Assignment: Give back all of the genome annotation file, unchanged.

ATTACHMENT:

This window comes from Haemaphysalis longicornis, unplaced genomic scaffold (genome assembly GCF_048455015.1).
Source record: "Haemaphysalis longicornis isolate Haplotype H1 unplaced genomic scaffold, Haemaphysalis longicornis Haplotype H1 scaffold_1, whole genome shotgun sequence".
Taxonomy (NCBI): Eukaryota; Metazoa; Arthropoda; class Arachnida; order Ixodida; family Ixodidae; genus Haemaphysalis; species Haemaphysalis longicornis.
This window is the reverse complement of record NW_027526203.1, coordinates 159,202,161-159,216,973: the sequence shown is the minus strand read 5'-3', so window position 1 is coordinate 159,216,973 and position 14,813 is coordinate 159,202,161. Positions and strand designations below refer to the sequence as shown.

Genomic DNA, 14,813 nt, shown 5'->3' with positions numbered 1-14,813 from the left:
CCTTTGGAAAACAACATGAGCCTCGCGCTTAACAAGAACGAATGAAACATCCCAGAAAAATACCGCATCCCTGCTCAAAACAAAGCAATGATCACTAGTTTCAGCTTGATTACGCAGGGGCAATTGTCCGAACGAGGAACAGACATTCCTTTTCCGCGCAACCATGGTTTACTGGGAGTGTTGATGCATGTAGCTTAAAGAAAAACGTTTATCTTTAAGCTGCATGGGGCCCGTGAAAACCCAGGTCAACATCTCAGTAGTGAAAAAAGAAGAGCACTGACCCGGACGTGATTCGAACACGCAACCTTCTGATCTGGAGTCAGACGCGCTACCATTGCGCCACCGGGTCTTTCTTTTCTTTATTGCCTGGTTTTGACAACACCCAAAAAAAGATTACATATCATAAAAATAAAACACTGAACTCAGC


This window comes from Haemaphysalis longicornis, unplaced genomic scaffold (genome assembly GCF_048455015.1).
Source record: "Haemaphysalis longicornis isolate Haplotype H1 unplaced genomic scaffold, Haemaphysalis longicornis Haplotype H1 scaffold_1, whole genome shotgun sequence".
Taxonomy (NCBI): Eukaryota; Metazoa; Arthropoda; class Arachnida; order Ixodida; family Ixodidae; genus Haemaphysalis; species Haemaphysalis longicornis.
This window is the reverse complement of record NW_027526203.1, coordinates 159,202,161-159,216,973: the sequence shown is the minus strand read 5'-3', so window position 1 is coordinate 159,216,973 and position 14,813 is coordinate 159,202,161. Positions and strand designations below refer to the sequence as shown.

Genomic DNA, 14,813 nt, shown 5'->3' with positions numbered 1-14,813 from the left:
CCTTTGGAAAACAACATGAGCCTCGCGCTTAACAAGAACGAATGAAACATCCCAGAAAAATACCGCATCCCTGCTCAAAACAAAGCAATGATCACTAGTTTCAGCTTGATTACGCAGGGGCAATTGTCCGAACGAGGAACAGACATTCCTTTTCCGCGCAACCATGGTTTACTGGGAGTGTTGATGCATGTAGCTTAAAGAAAAACGTTTATCTTTAAGCTGCATGGGGCCCGTGAAAACCCAGGTCAACATCTCAGTAGTGAAAAAAGAAGAGCACTGACCCGGACGTGATTCGAACACGCAACCTTCTGATCTGGAGTCAGACGCGCTACCATTGCGCCACCGGGTCTTTCTTTTCTTTATTGCCTGGTTTTGACAACACCCAAAAAAAGATTACATATCATAAAAATAAAACACTGAACTCAGC